By Aaron Reiss
By Angelica Leicht
By Dianna Wray
By Aaron Reiss
By Camilo Smith
By Craig Malisow
By Jeff Balke
By Angelica Leicht
Twenty-two years is a long time for a lady with a broken arm to stand around in the middle of a city. Even when the lady in question is a bronze sculpture given to the city in 1927.
You can go by and see her anytime -- on Richmond just off South Main, across from Sears and alongside what used to be the Delman Theater (and eventually became the Maceba). You can tell that this work of public art, when it was new and well-maintained, was a completely charming and captivating addition to a park. The sad but pretty young woman is seen from the side in high relief, clothed in a vaguely classical fashion typical of the 1920s. She stands against a rough-hewn slab of gray granite; originally, a hidden pipe released a small stream of water that ran down her face and splashed over the woman's outstretched hand before falling into a tile-lined basin at her feet. (At least that's what happened when the water was connected and she still had an arm; you can tell what it originally looked like by reading the old water stains on the granite.)
Aside from the patina that stains the face of the dirty granite stone, the sculpture itself is badly in need of cleaning. The scar is rough and jagged where the statue's arm was untimely ripped off, lending a derelict air to the piece.
In spite of the pathetic appearance of this city-owned artwork, it has impressive credentials in both the art world and local history. Henry Frederick MacGregor came to Houston in 1883, and two years later married Elizabeth (Peggy) Stevens. By 1900 he was active in real-estate development, especially in the fast-growing area south of McGowen. Late in life he gave his city MacGregor Park and much of the land along Braes Bayou and MacGregor Way, linking for the first time Hermann Park to a suburban park along a bayou stream.
MacGregor died in 1923, but his widow Peggy carried out his wishes to build a fountain in her honor. His affection for his wife is memorialized on a plaque on the back of the fountain: "A man is not his best until he has a wife and a home, and so much depends on the wife."
Sculptor Gutzon Borglum was commissioned to design the fountain; he had just started the likenesses of George Washington, Thomas Jefferson, Abraham Lincoln and Theodore Roosevelt at Mount Rushmore in South Dakota's Black Hills. The bronze was cast in Borglum's San Antonio studio, and Joe Machac of Austin designed and carved the stone backdrop. In a 1971 article in the Houston Chronicle, when he was 76, Machac reminisced: "It was intended to depict Mrs. MacGregor as a young woman, and also to depict youth at the Fountain of Life." The effect to me is much like a fountain I once saw of Saint Francis of Assisi; water welled from his hand and fell to a basin below.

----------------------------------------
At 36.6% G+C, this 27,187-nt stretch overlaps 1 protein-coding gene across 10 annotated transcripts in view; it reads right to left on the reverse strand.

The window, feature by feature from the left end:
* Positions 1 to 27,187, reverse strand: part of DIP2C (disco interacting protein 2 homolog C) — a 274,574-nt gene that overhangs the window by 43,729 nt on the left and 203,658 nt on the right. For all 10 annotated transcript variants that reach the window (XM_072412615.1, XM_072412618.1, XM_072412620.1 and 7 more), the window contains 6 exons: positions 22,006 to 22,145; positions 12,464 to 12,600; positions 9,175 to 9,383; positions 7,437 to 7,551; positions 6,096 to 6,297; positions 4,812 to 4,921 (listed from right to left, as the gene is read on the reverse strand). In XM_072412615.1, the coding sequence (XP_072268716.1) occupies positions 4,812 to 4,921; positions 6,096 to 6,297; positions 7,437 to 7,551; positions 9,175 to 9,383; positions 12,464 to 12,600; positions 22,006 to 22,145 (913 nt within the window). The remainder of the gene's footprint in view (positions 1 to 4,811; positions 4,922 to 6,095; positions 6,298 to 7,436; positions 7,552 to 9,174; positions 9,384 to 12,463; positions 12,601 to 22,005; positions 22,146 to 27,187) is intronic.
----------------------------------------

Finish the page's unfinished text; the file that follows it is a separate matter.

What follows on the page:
By 1971 the arm was gone and the fountain was filled with trash. The original site, a small park at Almeda and Cleburne, was hemmed in by traffic and cut off from the old neighborhood. Around 1974 (the records are woefully spotty), however, the sculpture fountain was given a new lease on life. Although Borglum had died in 1949, the city commissioned his son and collaborator Loncoln to cast a new bronze arm from the original sketches; shortly after that the city relocated the piece to the newly christened Peggy's Point Park, the triangular sliver created when Richmond was realigned to join Wheeler Avenue.
The arm apparently was deliverd by 1976 to the engineering firm in charge of the work at the intersection, and was acknowledged and paid for by the city. But the arm was never installed!
Borglum's daughter, Robin Carter, who lives in Corpus Christi, has been trying to find out what happened to the arm, but has had no luck. At this writing, I haven't found anyone in the Parks Department or at the engineering firm who remembers anything about any of this 17 years later.
We have two basic problems here -- first, an important work of public art sits unnoticed, unrestored and badly maintained in the middle of a city that should know better. And second, an important work of art is stuck in an inappropriate location, accessible only by car at 25 m.p.h., or for 20-second increments as one waits for the light to change -- instead of in a populous pedestrian place.
Wouldn't it be appropriate to consider moving the Peggy Fountain to Hermann Park, especially since the philanthropy of the MacGregors created the beginnings of a true regional park system 70 years ago?
And isn't it unconscionable that the Houston Municipal Arts Commission hasn't started a movement to find poor Peggy's missing arm, restore the work and relocate it to a real site? It's the only custom-designed fountain we have in Houston by a world-renowned sculptor.